Driving Performance in Older Adults: Current Measures, Findings, and Implications for Roadway Safety

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BACKGROUND AND OBJECTIVES: Over 10,000 people a day turn 65 in the United States. For many older adults, driving represents an essential component of independence and is one of the most important factors in overall mobility. Recent survey studies in older adults suggest that up to 60% of older adult drivers with mild cognitive impairment, and up to 30% with dementia, continue to drive. The purpose of this review is to provide a comprehensive and detailed resource on the topics of cognition and driving for clinicians, researchers, and policymakers working on efforts related to older adult drivers. RESEARCH DESIGN AND METHODS: Publications on PubMed and Medline and discussions with experts working in geriatrics, technology, driving policy, psychology, and diverse aspects of driving performance were utilized to inform the current review. RESULTS: Research indicates that there is a complex and inverse correlation between multiple cognitive measures, driving performance, and risky driving behaviors. The fragmented nature of available peer-reviewed literature, and a reliance on correlative data, do not currently allow for the identification of the temporal and reciprocal nature of the interplay between cognition and driving endpoints. DISCUSSION AND IMPLICATIONS: There are currently no widely accepted definitions, conceptual models, or uniform set of analyses for conducting geriatric research that is focused on driving. Establishing conventions for conducting research that harmonizes the fields of geriatrics, cognition, and driving research is critical for the development of the evidence base that will inform clinical practice and road safety policy.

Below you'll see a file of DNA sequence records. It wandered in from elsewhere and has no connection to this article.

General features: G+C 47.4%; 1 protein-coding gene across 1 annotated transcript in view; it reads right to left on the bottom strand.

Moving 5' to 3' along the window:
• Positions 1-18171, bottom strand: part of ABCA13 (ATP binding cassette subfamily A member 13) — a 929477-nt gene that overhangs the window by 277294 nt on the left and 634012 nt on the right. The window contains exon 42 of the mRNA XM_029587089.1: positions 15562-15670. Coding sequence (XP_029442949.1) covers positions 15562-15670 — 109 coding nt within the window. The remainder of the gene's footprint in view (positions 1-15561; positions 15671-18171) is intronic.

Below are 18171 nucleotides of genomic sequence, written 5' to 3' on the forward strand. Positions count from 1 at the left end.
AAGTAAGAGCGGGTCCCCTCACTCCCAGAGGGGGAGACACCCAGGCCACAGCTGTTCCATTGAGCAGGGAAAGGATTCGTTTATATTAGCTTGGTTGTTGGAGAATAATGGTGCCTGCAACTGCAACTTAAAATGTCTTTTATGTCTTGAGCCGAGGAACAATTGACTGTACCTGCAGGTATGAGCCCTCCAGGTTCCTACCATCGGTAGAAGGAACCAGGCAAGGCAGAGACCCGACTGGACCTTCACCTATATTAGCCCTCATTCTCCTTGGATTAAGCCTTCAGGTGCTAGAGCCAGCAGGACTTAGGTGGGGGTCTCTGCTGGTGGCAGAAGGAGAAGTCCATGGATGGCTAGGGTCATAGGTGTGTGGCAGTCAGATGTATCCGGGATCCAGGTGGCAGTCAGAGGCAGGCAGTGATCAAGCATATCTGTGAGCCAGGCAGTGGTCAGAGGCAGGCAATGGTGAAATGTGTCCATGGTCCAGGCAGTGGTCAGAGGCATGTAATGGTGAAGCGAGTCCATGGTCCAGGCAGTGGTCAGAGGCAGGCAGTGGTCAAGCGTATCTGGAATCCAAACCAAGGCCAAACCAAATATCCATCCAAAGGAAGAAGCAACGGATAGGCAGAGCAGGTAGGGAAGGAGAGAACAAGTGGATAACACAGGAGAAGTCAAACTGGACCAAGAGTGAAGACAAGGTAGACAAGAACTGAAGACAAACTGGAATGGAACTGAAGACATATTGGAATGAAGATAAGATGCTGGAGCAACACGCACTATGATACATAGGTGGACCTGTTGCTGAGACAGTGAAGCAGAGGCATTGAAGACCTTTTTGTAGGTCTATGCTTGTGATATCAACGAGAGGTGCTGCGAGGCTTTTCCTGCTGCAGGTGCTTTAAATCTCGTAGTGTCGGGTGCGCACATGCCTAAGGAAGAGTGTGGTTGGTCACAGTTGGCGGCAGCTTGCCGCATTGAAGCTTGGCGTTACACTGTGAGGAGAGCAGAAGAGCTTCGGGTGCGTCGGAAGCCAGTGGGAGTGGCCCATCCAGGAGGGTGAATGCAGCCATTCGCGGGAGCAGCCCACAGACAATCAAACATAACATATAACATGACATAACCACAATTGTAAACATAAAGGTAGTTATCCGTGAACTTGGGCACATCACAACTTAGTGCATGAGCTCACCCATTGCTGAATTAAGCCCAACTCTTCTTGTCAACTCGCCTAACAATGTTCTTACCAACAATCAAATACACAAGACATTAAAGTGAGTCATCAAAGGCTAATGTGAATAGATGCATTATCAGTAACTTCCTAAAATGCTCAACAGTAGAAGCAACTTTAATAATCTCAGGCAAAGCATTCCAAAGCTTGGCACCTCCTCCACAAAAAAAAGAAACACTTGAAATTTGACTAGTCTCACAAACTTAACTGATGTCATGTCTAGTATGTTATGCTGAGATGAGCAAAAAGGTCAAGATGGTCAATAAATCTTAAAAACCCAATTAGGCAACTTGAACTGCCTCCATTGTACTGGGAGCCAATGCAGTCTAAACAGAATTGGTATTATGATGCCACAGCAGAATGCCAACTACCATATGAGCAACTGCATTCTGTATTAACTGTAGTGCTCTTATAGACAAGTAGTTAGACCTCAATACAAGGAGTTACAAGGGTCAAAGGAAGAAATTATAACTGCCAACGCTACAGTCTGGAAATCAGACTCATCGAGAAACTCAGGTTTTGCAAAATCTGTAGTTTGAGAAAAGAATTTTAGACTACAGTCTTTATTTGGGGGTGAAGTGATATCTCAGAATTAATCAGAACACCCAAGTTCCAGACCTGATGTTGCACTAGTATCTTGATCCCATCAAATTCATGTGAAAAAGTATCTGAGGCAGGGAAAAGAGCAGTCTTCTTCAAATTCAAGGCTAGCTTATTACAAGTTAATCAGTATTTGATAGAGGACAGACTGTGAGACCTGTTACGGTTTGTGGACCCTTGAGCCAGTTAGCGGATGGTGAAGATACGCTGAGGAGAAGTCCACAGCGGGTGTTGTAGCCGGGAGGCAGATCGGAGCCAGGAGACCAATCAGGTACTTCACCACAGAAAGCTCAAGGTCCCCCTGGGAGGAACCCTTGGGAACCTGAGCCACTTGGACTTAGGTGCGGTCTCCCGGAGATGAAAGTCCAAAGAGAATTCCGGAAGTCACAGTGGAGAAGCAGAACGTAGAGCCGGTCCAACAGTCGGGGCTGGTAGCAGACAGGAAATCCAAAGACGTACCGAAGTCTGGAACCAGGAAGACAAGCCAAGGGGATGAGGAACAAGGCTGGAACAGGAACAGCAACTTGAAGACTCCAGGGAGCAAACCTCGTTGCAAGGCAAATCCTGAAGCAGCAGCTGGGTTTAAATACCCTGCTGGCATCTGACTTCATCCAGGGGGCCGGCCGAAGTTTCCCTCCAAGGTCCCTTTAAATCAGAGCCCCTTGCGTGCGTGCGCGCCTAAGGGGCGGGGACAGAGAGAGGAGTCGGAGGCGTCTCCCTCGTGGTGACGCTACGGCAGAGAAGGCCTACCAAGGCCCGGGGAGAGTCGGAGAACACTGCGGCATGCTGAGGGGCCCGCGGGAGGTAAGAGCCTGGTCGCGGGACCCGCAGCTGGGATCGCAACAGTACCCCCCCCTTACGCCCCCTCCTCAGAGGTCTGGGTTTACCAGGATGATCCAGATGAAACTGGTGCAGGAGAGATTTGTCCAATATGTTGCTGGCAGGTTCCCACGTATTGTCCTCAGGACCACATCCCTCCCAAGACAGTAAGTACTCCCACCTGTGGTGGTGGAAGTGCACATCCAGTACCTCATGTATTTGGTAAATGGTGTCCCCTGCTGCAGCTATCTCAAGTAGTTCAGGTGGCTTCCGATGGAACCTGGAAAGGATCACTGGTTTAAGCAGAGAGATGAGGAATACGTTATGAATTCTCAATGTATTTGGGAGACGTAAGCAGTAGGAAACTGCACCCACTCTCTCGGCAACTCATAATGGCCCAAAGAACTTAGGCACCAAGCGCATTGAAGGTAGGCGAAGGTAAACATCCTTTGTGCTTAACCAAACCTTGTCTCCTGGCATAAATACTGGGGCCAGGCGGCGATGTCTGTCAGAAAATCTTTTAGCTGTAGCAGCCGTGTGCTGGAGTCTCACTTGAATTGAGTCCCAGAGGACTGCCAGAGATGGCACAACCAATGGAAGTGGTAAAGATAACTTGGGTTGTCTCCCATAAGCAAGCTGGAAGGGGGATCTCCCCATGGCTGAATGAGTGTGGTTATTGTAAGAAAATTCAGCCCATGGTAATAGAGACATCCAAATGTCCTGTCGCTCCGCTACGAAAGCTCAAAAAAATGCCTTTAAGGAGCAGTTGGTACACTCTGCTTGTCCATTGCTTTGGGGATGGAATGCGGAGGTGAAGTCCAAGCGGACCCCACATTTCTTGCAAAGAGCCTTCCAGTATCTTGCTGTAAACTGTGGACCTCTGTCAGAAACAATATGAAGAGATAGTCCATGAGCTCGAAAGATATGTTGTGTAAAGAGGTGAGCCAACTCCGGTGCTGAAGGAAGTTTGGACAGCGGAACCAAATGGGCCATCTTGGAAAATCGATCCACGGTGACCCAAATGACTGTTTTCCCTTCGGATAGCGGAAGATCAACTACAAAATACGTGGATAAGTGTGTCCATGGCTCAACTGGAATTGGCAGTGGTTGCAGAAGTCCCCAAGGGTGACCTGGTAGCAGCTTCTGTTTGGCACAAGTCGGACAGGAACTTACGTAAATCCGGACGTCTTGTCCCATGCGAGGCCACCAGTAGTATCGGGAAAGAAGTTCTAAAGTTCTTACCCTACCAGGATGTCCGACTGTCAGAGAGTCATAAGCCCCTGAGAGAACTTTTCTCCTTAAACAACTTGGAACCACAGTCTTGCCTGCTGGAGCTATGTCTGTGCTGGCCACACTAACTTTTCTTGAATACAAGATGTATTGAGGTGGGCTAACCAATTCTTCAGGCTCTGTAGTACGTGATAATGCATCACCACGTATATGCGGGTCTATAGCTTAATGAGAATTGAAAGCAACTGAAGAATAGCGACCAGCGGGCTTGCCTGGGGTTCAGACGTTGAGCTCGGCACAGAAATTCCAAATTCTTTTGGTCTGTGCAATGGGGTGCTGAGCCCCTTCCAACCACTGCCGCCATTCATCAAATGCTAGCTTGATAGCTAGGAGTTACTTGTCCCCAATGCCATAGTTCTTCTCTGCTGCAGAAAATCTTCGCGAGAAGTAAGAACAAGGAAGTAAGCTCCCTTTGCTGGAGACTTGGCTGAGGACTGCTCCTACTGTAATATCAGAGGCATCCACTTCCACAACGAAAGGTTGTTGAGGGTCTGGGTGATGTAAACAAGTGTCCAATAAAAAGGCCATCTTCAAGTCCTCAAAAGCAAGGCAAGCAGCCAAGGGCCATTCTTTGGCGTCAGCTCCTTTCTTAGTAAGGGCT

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Innovation in aging

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